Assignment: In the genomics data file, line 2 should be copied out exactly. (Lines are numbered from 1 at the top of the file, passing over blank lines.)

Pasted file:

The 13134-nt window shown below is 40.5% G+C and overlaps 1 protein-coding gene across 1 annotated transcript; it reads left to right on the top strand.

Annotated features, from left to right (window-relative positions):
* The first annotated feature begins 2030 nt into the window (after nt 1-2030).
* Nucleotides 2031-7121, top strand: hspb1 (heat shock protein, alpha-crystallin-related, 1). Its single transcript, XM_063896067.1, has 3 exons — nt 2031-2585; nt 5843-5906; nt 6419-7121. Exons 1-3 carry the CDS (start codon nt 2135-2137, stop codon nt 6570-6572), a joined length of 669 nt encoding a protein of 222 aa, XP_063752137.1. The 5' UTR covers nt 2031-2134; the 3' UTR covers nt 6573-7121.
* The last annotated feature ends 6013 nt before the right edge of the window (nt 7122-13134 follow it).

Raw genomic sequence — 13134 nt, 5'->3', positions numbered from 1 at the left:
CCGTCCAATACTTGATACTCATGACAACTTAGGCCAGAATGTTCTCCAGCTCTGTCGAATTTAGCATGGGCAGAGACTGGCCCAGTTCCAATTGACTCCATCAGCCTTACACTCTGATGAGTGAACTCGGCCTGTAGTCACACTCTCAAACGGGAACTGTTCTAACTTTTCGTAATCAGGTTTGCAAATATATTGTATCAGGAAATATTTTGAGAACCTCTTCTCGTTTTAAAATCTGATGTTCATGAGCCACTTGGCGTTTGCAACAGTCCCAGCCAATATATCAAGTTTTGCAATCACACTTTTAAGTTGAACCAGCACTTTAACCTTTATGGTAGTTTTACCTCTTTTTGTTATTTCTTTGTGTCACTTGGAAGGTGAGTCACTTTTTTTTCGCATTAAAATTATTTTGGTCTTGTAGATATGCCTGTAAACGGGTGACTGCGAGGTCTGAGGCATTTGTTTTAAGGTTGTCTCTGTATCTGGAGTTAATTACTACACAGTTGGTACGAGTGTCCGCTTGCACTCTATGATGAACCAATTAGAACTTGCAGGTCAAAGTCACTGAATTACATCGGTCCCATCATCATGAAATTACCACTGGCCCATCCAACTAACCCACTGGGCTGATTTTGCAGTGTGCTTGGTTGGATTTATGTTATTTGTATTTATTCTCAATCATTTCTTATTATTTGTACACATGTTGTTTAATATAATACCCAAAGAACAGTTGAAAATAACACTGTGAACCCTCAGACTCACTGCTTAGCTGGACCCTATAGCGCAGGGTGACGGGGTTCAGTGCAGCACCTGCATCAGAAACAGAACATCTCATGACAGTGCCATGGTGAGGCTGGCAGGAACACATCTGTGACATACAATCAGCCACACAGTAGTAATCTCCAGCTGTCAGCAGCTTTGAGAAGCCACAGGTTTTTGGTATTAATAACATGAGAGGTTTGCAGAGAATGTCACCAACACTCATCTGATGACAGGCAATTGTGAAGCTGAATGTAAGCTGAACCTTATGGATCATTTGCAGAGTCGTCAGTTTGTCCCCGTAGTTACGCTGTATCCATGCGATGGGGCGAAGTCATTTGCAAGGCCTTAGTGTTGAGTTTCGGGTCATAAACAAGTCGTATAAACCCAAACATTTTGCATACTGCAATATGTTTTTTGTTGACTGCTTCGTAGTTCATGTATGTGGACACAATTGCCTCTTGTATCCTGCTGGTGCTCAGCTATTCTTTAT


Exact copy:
Annotated features, from left to right (window-relative positions):